In important areas of law, such as the vested rights doctrine, and in several important cases — including those involving the continued validity of same-sex marriages and the Affordable Care Act — courts have scrutinized the revocation of rights once granted more closely than the failure to provide the rights in the first place. This project claims that in so doing, courts seek to preserve important constitutional interests. On the one hand, based on our understanding of rights possession, rights revocation implicates autonomy interests of the rights holder to a greater degree than a failure to afford rights at the outset. On the other hand, the institution revoking rights is more likely to exhibit impermissible behavior when taking away rather than failing to provide the right.
This is the first of two articles, and tackles the first of the project’s claims. It examines the autonomy interests of the rights holder that are implicated in rights revocation. It relies on philosophical understandings of ownership, backed by empirical research, to argue that our identities and indeed, our ability to think of ourselves as separate beings apart from the collective, are partially based on what we possess at a given point in time. The rights we possess both allow us to do things that aid in our flourishing and allow us to conceive of ourselves as individuals. Important legal concepts, such as the vested rights doctrine, among others, rely on this understanding of rights.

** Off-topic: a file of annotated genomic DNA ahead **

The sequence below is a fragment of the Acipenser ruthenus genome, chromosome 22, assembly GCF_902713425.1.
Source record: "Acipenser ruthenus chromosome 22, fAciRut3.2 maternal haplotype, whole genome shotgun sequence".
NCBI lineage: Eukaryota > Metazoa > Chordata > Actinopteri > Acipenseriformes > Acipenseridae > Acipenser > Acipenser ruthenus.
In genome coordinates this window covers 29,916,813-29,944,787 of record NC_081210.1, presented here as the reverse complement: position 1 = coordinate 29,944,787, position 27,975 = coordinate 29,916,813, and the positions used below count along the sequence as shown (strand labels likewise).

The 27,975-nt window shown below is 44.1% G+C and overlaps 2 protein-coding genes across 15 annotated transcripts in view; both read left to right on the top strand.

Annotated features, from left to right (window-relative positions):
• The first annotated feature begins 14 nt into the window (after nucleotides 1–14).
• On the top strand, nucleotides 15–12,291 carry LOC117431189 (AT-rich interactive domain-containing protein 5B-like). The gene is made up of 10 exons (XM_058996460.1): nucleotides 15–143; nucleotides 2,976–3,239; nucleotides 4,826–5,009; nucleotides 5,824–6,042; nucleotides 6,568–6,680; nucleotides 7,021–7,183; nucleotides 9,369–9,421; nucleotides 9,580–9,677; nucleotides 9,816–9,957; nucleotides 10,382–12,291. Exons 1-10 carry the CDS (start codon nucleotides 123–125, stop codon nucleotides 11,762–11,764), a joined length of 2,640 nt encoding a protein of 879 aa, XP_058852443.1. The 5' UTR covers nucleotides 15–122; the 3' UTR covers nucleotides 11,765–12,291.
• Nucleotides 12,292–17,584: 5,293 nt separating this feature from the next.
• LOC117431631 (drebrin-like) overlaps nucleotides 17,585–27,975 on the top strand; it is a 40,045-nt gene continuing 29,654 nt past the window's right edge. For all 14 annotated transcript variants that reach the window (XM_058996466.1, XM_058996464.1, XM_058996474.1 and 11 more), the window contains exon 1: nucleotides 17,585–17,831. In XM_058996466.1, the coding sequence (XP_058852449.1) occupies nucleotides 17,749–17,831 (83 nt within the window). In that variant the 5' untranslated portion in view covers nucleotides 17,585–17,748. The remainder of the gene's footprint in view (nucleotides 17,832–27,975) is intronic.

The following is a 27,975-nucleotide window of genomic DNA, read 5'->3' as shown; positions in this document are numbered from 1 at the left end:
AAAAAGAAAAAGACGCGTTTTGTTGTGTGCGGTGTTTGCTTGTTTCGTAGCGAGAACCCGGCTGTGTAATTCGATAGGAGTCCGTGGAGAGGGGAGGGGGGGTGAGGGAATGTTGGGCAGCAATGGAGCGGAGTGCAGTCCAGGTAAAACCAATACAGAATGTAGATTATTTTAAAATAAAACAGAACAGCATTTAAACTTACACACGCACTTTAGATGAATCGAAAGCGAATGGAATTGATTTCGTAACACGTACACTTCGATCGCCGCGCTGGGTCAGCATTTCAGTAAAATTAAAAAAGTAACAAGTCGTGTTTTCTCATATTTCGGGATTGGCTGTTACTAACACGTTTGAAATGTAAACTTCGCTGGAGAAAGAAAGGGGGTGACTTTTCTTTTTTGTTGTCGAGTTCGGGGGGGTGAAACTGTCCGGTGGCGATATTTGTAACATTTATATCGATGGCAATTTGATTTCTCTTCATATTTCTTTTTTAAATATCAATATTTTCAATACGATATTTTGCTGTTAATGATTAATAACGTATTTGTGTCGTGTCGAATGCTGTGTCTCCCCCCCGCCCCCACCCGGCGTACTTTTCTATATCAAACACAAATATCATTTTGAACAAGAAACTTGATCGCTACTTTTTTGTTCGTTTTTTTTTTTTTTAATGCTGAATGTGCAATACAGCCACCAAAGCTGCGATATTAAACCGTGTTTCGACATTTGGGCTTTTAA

However, the notion of rights, possession, and revocation are all constructed and subject to contestation. Courts and other institutional actors often face adversaries making (conflicting) rights claims. They must determine when a change in rights allocation is a rights revocation or a restoration of the status quo ante. In taking sides, courts and legislatures adopt rights revocation/restoration frames, claiming that the winners have rights that are being restored, and that losers never had rights to begin with, or that their rights existed temporarily subject to correction. In so doing, institutional actors also shore up their own legitimacy, often at the cost of each other. This dynamic provides an insight, not just into the work that rights do in constructing individuals, but also in developing institutional legitimacy. It shows how institutions themselves exploit rights claims in order to — consciously or not — further their own agendas.